A scarlet dragonfly tattoo—meant to be a beautiful, family mark of freedom—instead becomes a prophetic brand to those who wear it. Fleeing from their less-than-perfect childhoods into adulthood… twin sisters, Olivia and Gabriella, and their younger sister Emma, instead find themselves wounded and broken, flittering back into a cycle that relentlessly clings to their family; a cycle they can never seem to escape.
A touching story of one mother and her daughters, bound by blood—torn apart by abuse. They begin their lives intertwined but are forced to fight for their survivals separately, struggling to hide their fear and undeserved shame from each other and the world. One of these women finds herself trapped — alone — as she battles to survive the terrifying darkness. With long hours of nothing to do but wait in fear, she grapples through her obscure dreams and memories of the past, sorting which belong to whom: physically harmed, mentally damaged, sexually abused, an unwanted pregnancy… and even the vivid memory of a dangerous dance with death in a last attempt to escape the shambles and horrors of a seemingly unchangeable situation.
Deeply evocative, Let Me Go is said to fall into several genre's. The suspense of the girl in the box grabs your attention from the beginning, and is woven throughout the coming-of-age story. Let Me Go falls into the New Adult category as well.
What kind of book is Let Me Go?
Let Me Go is my debut book into the world of writing, and Book 1 of a The Let Me Go Series. All the books are stand-alone, with no cliffhangers. Many people have asked me what genre it is, and the truth is… I don’t know. The first book falls into so many areas; crossing from Suspense to Coming of Age, to New Adult and Women’s Fiction, with a dab of fantasy and even a pinch of mystery braided throughout the story.
My intention when I starting writing Let Me Go was just to write a New Adult novel. I soon realized my version of New Adult was very different than many out there on the market—parts of it are a little dark. No boxers, rock stars or rich kids carrying iPhones and iPad’s attending fancy colleges and driving fast cars; but I couldn’t change my story… it is what it is, and it was almost writing itself.
My story does fit Wiki’s description: fiction with protagonists in the 18-25 age bracket… a sort of an ‘older YA’ or ‘New Adult.’ But Let Me Go looks at another side of New Adult; the side where kids didn’t grow up with nice clothes, braces, allowances… expecting to go to college. Instead, my characters were just happy to get out of the house, away from the drama of their childhood—as fast as they could—thinking that was the answer to all their problems.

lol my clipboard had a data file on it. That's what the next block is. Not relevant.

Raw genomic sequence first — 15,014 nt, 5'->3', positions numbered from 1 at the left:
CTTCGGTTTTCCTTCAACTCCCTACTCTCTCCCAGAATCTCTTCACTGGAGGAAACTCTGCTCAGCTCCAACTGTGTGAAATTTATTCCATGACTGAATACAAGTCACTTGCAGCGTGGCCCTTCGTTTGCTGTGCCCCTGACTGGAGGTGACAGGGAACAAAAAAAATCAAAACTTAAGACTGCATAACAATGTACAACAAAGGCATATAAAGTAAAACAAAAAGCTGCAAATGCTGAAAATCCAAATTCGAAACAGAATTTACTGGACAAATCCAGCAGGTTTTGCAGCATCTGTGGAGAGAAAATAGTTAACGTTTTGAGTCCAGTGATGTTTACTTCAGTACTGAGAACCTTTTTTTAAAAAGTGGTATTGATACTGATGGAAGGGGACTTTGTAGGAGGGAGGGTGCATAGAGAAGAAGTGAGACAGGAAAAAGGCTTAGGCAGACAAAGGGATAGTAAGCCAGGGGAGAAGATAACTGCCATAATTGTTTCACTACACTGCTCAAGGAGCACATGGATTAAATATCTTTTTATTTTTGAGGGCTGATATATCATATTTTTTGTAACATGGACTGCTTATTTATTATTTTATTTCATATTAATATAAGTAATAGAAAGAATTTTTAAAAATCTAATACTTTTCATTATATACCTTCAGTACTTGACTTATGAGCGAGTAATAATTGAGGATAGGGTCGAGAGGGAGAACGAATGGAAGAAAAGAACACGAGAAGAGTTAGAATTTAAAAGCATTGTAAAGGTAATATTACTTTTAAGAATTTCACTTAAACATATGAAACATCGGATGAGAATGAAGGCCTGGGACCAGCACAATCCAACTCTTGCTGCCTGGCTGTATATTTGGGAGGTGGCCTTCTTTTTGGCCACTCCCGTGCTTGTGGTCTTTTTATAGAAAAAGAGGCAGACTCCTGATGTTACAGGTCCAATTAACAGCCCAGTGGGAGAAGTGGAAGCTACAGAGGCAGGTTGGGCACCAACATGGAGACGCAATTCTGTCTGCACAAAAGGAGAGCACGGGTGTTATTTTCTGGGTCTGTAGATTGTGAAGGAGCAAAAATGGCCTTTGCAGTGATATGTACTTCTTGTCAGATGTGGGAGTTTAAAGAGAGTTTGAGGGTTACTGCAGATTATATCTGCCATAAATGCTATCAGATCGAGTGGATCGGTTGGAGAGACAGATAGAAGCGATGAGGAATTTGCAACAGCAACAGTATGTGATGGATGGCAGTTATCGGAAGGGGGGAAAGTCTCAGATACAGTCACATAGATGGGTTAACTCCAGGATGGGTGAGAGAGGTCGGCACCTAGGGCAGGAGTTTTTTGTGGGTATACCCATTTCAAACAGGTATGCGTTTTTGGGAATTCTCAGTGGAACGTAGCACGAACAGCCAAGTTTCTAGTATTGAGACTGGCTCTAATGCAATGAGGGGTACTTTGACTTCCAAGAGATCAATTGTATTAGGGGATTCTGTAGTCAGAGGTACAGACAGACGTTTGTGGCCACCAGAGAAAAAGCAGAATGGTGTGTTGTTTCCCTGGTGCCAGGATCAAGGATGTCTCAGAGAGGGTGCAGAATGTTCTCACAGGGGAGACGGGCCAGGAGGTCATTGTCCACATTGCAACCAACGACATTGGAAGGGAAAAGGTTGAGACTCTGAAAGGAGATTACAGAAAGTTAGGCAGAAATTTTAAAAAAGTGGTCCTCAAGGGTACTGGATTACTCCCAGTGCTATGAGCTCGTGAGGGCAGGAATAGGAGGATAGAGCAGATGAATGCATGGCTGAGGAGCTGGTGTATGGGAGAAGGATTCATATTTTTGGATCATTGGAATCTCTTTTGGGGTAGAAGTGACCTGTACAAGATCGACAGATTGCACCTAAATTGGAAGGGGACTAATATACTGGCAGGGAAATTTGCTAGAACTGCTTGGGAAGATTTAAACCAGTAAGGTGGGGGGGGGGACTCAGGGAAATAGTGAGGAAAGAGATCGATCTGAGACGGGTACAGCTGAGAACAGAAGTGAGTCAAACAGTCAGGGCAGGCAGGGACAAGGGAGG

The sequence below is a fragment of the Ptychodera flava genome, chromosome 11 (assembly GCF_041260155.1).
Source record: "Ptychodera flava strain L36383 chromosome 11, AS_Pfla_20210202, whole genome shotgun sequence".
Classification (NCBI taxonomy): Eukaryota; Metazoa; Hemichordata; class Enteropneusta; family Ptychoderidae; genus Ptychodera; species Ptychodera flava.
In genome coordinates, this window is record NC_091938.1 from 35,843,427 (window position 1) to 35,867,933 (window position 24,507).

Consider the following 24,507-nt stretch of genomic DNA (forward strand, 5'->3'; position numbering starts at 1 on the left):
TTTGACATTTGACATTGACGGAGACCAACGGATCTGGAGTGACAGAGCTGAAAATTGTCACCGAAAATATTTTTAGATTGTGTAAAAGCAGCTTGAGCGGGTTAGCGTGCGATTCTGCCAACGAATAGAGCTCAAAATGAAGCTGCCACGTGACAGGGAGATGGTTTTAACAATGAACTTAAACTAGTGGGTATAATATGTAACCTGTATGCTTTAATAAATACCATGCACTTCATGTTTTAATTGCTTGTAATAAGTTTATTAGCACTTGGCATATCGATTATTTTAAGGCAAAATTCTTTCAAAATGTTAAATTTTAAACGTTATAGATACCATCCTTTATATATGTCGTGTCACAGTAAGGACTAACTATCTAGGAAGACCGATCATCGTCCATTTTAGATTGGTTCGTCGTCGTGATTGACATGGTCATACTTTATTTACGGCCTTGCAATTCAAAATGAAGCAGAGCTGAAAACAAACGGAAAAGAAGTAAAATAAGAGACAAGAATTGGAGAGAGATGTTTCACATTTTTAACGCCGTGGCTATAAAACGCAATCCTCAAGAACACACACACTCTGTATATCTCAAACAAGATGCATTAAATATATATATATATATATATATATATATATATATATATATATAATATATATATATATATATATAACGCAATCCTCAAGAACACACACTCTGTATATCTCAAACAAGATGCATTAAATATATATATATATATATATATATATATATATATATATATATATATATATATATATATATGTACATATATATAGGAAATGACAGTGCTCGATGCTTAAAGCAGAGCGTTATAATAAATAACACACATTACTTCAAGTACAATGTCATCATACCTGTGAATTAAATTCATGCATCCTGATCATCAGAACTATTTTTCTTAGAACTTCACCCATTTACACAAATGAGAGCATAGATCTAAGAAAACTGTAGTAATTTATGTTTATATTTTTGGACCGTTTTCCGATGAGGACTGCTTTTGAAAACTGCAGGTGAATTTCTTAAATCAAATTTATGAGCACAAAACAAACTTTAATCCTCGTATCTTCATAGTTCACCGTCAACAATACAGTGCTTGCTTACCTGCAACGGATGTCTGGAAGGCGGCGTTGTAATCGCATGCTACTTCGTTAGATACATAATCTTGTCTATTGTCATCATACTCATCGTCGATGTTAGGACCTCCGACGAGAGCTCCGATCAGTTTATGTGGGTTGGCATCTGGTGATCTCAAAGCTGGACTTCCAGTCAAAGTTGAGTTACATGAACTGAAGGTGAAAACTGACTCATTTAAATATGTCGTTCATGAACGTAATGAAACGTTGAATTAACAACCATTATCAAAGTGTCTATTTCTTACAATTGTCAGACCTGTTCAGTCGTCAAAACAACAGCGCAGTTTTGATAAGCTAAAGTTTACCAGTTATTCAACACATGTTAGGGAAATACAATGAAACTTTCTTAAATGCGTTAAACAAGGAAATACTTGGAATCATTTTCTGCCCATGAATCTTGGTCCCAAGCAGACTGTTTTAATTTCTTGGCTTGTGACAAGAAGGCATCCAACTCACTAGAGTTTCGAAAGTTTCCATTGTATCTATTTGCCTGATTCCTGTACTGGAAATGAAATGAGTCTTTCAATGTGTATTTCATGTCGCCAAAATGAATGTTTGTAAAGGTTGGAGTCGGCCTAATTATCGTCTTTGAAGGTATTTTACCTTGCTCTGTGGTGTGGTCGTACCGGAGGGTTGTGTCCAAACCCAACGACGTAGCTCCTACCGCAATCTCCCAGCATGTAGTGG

H.M. Ward, the #1 bestselling New Adult author in the world, perfectly described the New Adult genre (at least as it applies in my book), this past week, in a comment on a writer’s board that I frequently pop in and out of:
“New Adult isn’t about age, although the characters tend to be early 20’s. Themes tend to revolve around getting acquainted with life, addressing darker subject matter of death, rape, abuse, etc. It’s not about sex, either. It’s about getting the rose-colored glasses of childhood bitchslapped off your face by the phenomenon known as life,” H.M. Ward.
She nailed it.
If you’ve read Let Me Go, you’ll understand why I agree.
About the author:
L.L. Akers is originally from the Midwest where she grew up climbing trees, haystacks, and haylofts—escaping into other worlds with a good book. She enjoyed playing cow-pattie hopscotch and outrun-the-bull with her siblings.
She now lives in the South, the silly wife of a serious man, and mother of: one very gifted and fetching male-tween, a chubby beagle that looks astonishingly like a mini-cow, a deranged terrier as well as five Koi fish, a herd of tiny but boastful lizards, and dozens of obnoxiously loud serenading frogs.
After a career in human resources, she now pursues life as a recluse writer; hanging out at home in her PJ’s with her iPad, Burt’s Bees lip balm and her posse of creatures. Regardless of her self-isolation, she can still be lured outside for brief moments by the scent of freshly mowed grass and a bowl full of cherries.
Let Me Go is her first novel, and book 1 of the Let Me Go Series – each book is a stand-alone, with no cliffhangers.
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